The FingerPhone is a complete, fully polyphonic, 25-key touch synthesizer. It features:

  • Resistive sensing for pressure and area sensitivity that supports interaction with fingers, pens and other conductive and resistive materials and objects

  • Gold-plated maze pattern touch area for reliability and responsiveness

  • Independent tone generation for all 25-notes
  • Walsh Function Synthesis providing sine, square, pulse and other waveforms
  • A separate VCA for every key to modulate sound according to pressure and area change, aka Polyphonic aftertouch
  • Dedicated hardware provides zero latency responsiveness from the touch board. No scanning, no latency, no jitter, no voice stealing
  • All WaveForms are available separately panned into stereo according to pitch
  • Lightweight format is environmentally friendly and fits into a 14inch laptop case
  • Minimal mechanical components for increased reliability
  • Accessible components for repairability
  • Two Stereo Headphone output jacks for individual and shared listening
  • Line output jack with range of preset mixtures of the core waveforms
  • Input jack mixed to line output for playing along or daisy chaining a second FingerPhone for even more active touch keys
  • Trigger, Gate, Envelope and Octave Pitch for modular synth rigs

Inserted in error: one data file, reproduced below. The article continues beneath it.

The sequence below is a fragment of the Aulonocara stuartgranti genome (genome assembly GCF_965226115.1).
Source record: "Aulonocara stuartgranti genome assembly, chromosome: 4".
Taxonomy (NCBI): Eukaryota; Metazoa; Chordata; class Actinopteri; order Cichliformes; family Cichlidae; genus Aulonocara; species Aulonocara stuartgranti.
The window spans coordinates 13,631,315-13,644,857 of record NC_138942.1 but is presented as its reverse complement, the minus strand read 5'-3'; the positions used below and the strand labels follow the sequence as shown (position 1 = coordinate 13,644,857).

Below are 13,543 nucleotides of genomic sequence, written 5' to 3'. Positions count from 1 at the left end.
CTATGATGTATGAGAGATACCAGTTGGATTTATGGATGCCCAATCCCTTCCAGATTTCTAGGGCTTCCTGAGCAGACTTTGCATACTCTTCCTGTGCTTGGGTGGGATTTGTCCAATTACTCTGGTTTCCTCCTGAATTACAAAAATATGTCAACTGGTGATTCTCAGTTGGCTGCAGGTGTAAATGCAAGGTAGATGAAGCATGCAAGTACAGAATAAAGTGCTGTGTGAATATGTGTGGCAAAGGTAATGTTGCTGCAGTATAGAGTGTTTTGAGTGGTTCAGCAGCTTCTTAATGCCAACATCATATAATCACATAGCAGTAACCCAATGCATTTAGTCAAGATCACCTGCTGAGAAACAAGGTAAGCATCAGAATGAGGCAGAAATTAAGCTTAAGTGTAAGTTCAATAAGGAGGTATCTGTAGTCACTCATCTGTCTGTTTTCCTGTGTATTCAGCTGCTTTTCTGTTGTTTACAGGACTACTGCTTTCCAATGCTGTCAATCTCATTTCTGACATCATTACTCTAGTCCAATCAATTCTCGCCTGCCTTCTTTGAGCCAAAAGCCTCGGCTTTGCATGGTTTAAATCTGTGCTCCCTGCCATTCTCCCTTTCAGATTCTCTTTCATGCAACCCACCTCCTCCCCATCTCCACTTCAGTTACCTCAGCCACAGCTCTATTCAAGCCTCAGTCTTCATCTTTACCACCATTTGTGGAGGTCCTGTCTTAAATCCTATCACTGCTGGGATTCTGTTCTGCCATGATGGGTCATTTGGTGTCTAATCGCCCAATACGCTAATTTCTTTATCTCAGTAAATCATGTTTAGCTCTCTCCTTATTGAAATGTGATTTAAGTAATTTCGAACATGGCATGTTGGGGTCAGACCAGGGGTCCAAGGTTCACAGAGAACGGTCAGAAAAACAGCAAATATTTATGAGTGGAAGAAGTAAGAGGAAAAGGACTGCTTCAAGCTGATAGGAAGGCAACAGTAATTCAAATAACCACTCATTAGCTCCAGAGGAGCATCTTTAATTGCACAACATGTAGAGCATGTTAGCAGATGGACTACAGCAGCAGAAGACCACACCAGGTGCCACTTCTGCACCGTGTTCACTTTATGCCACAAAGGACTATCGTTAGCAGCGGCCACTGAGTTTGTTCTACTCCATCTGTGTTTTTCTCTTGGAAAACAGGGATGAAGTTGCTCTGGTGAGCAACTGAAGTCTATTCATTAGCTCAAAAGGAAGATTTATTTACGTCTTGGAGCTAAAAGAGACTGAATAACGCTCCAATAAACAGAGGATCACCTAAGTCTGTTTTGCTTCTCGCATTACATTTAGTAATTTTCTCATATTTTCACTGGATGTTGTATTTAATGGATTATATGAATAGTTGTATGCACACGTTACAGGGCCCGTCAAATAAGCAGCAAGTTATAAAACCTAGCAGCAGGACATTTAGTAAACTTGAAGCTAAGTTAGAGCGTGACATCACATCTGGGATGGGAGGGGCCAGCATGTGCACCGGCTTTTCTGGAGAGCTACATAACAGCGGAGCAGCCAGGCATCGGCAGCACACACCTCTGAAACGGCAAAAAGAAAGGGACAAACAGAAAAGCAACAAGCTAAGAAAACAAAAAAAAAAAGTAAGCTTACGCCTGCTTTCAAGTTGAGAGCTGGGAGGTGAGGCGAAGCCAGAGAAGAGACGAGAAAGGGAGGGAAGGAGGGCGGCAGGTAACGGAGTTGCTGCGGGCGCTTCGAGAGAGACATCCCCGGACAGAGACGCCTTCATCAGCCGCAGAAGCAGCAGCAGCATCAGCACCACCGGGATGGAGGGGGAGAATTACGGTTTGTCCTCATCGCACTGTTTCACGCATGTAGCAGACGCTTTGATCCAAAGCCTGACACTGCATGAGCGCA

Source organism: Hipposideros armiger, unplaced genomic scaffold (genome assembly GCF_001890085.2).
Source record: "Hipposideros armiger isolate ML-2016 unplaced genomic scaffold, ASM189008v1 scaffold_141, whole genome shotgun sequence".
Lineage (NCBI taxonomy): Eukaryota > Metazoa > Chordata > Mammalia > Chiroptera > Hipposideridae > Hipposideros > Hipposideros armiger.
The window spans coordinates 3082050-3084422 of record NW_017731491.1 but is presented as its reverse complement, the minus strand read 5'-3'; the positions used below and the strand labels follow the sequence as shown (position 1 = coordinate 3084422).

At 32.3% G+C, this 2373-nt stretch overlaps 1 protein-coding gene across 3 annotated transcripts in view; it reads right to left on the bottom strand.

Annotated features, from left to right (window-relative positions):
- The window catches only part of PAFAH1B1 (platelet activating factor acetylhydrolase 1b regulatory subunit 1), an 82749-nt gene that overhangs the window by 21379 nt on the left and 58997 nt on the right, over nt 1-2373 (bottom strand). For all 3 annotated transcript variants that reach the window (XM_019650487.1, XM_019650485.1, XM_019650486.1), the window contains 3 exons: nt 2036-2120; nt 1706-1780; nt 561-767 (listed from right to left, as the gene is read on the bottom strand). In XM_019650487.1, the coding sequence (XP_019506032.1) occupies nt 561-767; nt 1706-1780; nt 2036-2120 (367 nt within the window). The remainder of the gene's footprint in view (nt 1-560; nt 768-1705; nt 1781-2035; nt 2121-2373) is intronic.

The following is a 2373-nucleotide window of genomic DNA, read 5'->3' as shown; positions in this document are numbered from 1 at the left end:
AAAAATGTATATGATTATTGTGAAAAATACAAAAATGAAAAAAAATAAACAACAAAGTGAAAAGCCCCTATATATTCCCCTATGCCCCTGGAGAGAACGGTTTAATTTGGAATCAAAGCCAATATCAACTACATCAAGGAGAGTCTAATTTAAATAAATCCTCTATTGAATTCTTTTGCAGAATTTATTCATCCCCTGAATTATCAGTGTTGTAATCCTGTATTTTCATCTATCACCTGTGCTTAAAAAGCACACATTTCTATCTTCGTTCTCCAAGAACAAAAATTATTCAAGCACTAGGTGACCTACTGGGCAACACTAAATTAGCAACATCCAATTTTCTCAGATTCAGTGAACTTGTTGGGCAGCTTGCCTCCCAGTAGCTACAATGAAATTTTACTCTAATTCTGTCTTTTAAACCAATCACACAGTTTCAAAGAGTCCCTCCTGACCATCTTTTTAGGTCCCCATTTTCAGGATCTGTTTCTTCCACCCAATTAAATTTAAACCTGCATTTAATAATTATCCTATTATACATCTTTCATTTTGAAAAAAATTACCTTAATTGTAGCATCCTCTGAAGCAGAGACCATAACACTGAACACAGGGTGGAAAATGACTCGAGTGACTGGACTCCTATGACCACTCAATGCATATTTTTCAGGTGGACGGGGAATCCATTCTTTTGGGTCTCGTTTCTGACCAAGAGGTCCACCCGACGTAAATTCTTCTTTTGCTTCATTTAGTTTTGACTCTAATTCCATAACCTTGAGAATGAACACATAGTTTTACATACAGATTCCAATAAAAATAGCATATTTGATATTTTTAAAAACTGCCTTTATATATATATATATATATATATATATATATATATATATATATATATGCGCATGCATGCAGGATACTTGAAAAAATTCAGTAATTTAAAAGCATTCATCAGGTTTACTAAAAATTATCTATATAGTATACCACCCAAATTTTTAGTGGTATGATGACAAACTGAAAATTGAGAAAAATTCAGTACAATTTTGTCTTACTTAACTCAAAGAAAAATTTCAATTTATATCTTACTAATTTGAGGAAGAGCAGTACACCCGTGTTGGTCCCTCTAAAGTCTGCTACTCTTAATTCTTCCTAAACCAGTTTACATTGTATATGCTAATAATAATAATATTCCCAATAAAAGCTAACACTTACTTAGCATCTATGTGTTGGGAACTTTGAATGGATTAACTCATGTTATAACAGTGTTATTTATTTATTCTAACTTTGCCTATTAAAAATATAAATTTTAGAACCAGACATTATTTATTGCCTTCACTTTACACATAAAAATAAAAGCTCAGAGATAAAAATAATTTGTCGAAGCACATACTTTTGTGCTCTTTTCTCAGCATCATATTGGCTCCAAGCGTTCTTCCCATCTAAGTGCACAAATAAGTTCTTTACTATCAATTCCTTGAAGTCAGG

• History by the designer, Adrian Freed

    I was fascinated as a teenager by the instrument that helped launch David Bowie's career, the StyloPhone. That instrument can only play one note at a time. I knew that if I build a circuit to sense fingers on a metal plate instead of a stylus, I could make a fully polyphonic instrument.

    That dream would have to wait a few years until I was 17 and able to build the sensing circuit, groove lines in a copper clad circuit board and arduously build the separate electronics for every key. When completed I discovered how interesting it was to be able slide chords around and swell the volume up and down with my fingers.

    Unfortunately back then, I couldn't solve the problem that the copper kept oxidizing and had to be sanded and polished before each playing session. This is solved with gold plating on the FingerPhone. I also discovered that I could change the loudness of individual notes by pressing firmly or lightly on the touch surface. That old prototype did not have enough sensitivity to be musically useful, which is why I developed the maze pattern for the touchboard of this instrument.

    I dubbed it the "FingerPhone" because your fingers are all that are needed to make it sound.

    Because chords can be formed and shifted comfortably, learning about harmony and improvising harmony is accelerated using the FingerPhone.

    The FingerPhone is played with intuitive, familiar gestures. Here are a few examples:

  • Single tones for a melody are made with a tap
  • Volume and tone quality are changed by pressing harder on a key, or alternatively, by laying more of a finger along a key segment.
  • Tremolo is done with a rocking motion
  • Grace notes are done by stroking Chord voicing is done by pinching
  • The unique sound of sliding a chord is a simple matter of establishing the chord with the fingers and sliding the hand along the surface.

    A Touch of Gold

    The FingerPhone surface you touch is real gold because:
  • Gold feels good to touch, and is not grabby or sticky like silicone
  • Gold is durable, which makes it long lasting
  • Gold is washable and sanitized with hand sanitizer or Isopropyl alcohol
  • Gold is hypoallergenic